Tuesday, March 13, 2007

"Broadband drought" in the land down under

A first step is to build fibre-to-the-node (FTTN), extending optical fibre from telephone exchanges to street-corner nodes from where houses would be served by their telephone connections.

Telstra has offered to invest $4.2 billion in FTTN but has it on hold because the regulatory environment does not suit it.

Meanwhile, it is pursuing persuasion and public relations. "We have a broadband drought in this country, there's no question of that," Dr Burgess says. "This week the Government announced a broadband program at 256 kilobits per second, at almost the same time as Singapore announced a program to bring 100 megabits per second to 95 per cent of its population."


Laura said...

WHY can't we do this??

Chris Jenkins
MARCH 21, 2007
FEDERAL Labor has promised to lavish $4.7 billion to build what it describes as a national broadband network in concert with the private sector.
A joint statement from shadow communications minister Stephen Conroy and shadow finance minister Lindsay Tanner said the five-year plan would see a service with a minimum speed of 12Mbps available to 98 per cent of the population.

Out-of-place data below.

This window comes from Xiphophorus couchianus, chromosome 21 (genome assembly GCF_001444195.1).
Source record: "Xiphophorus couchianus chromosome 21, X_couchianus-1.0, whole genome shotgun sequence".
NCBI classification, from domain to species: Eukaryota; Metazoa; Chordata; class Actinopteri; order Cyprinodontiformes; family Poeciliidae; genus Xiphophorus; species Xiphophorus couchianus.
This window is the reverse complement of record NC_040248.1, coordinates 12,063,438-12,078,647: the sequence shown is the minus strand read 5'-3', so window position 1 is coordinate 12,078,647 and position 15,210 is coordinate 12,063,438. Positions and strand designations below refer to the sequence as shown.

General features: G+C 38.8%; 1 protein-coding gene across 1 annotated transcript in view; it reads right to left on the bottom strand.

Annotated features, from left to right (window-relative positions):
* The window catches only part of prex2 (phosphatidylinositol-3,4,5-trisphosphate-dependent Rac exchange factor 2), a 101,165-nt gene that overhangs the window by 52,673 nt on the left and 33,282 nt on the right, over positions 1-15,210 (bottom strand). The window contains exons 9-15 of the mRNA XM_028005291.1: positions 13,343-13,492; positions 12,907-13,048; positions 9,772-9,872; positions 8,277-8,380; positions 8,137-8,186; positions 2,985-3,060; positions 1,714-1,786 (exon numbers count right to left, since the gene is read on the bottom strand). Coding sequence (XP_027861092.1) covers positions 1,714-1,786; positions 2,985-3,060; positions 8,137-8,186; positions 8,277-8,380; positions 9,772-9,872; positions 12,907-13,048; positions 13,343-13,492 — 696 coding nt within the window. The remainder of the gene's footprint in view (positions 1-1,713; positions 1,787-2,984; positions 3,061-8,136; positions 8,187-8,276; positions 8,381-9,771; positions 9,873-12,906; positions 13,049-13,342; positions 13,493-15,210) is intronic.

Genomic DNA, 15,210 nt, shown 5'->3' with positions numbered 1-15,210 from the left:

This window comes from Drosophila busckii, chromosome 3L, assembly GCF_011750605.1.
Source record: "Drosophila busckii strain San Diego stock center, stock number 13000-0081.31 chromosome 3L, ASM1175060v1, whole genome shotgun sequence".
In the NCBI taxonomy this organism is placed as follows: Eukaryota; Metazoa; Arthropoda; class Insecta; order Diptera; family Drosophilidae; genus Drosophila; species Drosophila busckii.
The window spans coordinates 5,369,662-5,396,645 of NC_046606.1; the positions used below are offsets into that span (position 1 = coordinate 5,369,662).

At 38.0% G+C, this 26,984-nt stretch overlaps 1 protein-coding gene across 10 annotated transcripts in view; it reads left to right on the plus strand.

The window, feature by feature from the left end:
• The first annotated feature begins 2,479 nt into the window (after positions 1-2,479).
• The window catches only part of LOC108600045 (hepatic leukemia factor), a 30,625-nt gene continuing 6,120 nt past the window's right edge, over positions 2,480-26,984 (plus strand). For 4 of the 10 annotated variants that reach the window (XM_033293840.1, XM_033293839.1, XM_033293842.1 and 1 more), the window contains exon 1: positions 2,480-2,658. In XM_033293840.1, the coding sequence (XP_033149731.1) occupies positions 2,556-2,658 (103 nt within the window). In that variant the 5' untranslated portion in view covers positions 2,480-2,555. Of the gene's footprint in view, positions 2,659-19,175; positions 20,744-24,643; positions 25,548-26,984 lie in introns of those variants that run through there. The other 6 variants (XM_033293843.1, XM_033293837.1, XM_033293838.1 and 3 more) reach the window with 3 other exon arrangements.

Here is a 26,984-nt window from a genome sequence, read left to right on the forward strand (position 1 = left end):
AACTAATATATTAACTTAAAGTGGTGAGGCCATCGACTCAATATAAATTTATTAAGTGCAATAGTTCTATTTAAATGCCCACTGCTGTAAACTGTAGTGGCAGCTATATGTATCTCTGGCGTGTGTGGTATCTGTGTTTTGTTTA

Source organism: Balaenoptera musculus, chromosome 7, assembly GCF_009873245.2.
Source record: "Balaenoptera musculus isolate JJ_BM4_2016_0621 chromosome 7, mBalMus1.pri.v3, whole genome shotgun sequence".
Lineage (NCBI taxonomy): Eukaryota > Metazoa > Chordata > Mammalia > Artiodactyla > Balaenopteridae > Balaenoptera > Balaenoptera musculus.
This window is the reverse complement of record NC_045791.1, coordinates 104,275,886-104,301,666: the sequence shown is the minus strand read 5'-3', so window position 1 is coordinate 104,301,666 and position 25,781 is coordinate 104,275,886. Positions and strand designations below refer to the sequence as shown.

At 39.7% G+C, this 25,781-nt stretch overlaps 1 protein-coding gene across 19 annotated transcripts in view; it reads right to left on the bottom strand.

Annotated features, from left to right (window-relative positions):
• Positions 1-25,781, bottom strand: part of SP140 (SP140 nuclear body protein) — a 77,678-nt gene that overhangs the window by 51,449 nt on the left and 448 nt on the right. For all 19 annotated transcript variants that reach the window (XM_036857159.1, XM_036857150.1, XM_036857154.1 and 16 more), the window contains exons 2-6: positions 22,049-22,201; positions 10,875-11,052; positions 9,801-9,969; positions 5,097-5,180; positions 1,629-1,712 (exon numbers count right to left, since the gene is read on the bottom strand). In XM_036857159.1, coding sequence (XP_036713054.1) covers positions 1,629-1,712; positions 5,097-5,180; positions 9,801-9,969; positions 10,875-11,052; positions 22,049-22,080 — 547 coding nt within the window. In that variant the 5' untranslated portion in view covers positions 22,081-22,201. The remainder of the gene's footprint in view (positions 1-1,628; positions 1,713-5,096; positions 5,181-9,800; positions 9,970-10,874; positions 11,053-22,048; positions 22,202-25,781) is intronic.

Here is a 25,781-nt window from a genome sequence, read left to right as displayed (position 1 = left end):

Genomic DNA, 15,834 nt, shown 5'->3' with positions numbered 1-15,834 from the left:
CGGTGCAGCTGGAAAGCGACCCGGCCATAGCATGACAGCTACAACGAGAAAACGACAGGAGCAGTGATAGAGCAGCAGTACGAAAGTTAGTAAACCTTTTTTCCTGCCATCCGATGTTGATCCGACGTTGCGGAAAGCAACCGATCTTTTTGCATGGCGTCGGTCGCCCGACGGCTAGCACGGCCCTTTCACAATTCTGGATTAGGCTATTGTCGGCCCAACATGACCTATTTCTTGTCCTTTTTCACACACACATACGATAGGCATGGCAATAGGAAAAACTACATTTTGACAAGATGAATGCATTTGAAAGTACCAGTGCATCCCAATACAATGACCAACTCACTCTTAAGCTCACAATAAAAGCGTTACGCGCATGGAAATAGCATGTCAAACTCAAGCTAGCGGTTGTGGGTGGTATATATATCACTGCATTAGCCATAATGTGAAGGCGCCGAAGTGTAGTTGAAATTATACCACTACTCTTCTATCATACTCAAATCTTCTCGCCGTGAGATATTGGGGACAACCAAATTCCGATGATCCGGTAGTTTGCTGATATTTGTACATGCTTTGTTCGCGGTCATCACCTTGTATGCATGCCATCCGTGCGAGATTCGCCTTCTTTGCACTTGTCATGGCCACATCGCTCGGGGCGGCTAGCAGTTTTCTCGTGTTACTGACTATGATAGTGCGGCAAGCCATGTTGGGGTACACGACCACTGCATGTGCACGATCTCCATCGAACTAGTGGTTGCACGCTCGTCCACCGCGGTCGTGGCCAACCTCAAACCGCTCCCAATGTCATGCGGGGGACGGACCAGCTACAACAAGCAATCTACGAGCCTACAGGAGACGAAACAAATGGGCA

"The remaining 2 per cent of Australians in regional and remote areas not covered by this network will have improved broadband services," the statement said.

Fred Pilot said...

The United States can and may ultimately *have* to invest billions in upgrading the nation's telecommunications system.

The first step would be a recognition by public policymakers that the private market alone cannot deploy needed upgrades to this vital infrastructure quickly enough to keep the U.S. from falling even further behind the rest of the developed world when it comes to Internet access. Right now, many American homes remain cut off from broadband Internet access because of an incomplete system that cannot deliver advanced services over the so-called "last mile" between large distribution infrastructure and end users.

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